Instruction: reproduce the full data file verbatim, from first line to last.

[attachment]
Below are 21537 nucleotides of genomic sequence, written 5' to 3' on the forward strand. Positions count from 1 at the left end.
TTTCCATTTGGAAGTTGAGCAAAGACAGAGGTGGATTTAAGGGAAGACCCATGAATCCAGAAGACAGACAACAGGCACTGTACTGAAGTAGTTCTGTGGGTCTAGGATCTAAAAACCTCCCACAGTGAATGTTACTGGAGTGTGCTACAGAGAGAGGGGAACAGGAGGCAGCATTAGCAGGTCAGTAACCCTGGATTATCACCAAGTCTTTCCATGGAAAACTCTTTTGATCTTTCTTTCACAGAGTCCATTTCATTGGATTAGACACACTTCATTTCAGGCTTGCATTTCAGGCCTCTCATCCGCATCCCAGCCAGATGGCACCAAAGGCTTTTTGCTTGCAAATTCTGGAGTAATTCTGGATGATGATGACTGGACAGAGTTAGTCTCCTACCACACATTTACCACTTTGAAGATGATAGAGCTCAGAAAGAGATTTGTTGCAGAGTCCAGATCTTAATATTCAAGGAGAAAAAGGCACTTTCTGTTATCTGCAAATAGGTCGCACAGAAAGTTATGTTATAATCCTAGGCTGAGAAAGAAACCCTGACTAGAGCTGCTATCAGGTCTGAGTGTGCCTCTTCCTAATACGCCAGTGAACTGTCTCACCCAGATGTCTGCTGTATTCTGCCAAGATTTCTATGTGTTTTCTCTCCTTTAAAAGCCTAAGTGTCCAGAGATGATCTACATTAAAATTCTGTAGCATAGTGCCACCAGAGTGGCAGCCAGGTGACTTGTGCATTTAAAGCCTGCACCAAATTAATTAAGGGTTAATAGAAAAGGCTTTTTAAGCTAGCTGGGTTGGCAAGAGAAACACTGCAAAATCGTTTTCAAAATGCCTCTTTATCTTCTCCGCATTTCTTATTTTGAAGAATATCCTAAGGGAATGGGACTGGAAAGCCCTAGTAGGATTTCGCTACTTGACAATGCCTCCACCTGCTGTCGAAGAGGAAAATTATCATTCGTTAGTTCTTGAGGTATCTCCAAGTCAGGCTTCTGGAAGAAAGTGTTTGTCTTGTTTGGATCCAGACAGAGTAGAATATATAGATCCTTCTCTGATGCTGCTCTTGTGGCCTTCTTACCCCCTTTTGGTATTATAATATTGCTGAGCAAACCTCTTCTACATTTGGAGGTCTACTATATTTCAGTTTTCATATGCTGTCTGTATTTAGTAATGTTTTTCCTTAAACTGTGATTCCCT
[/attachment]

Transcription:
Below are 21537 nucleotides of genomic sequence, written 5' to 3' on the forward strand. Positions count from 1 at the left end.
TTTCCATTTGGAAGTTGAGCAAAGACAGAGGTGGATTTAAGGGAAGACCCATGAATCCAGAAGACAGACAACAGGCACTGTACTGAAGTAGTTCTGTGGGTCTAGGATCTAAAAACCTCCCACAGTGAATGTTACTGGAGTGTGCTACAGAGAGAGGGGAACAGGAGGCAGCATTAGCAGGTCAGTAACCCTGGATTATCACCAAGTCTTTCCATGGAAAACTCTTTTGATCTTTCTTTCACAGAGTCCATTTCATTGGATTAGACACACTTCATTTCAGGCTTGCATTTCAGGCCTCTCATCCGCATCCCAGCCAGATGGCACCAAAGGCTTTTTGCTTGCAAATTCTGGAGTAATTCTGGATGATGATGACTGGACAGAGTTAGTCTCCTACCACACATTTACCACTTTGAAGATGATAGAGCTCAGAAAGAGATTTGTTGCAGAGTCCAGATCTTAATATTCAAGGAGAAAAAGGCACTTTCTGTTATCTGCAAATAGGTCGCACAGAAAGTTATGTTATAATCCTAGGCTGAGAAAGAAACCCTGACTAGAGCTGCTATCAGGTCTGAGTGTGCCTCTTCCTAATACGCCAGTGAACTGTCTCACCCAGATGTCTGCTGTATTCTGCCAAGATTTCTATGTGTTTTCTCTCCTTTAAAAGCCTAAGTGTCCAGAGATGATCTACATTAAAATTCTGTAGCATAGTGCCACCAGAGTGGCAGCCAGGTGACTTGTGCATTTAAAGCCTGCACCAAATTAATTAAGGGTTAATAGAAAAGGCTTTTTAAGCTAGCTGGGTTGGCAAGAGAAACACTGCAAAATCGTTTTCAAAATGCCTCTTTATCTTCTCCGCATTTCTTATTTTGAAGAATATCCTAAGGGAATGGGACTGGAAAGCCCTAGTAGGATTTCGCTACTTGACAATGCCTCCACCTGCTGTCGAAGAGGAAAATTATCATTCGTTAGTTCTTGAGGTATCTCCAAGTCAGGCTTCTGGAAGAAAGTGTTTGTCTTGTTTGGATCCAGACAGAGTAGAATATATAGATCCTTCTCTGATGCTGCTCTTGTGGCCTTCTTACCCCCTTTTGGTATTATAATATTGCTGAGCAAACCTCTTCTACATTTGGAGGTCTACTATATTTCAGTTTTCATATGCTGTCTGTATTTAGTAATGTTTTTCCTTAAACTGTGATTCCCT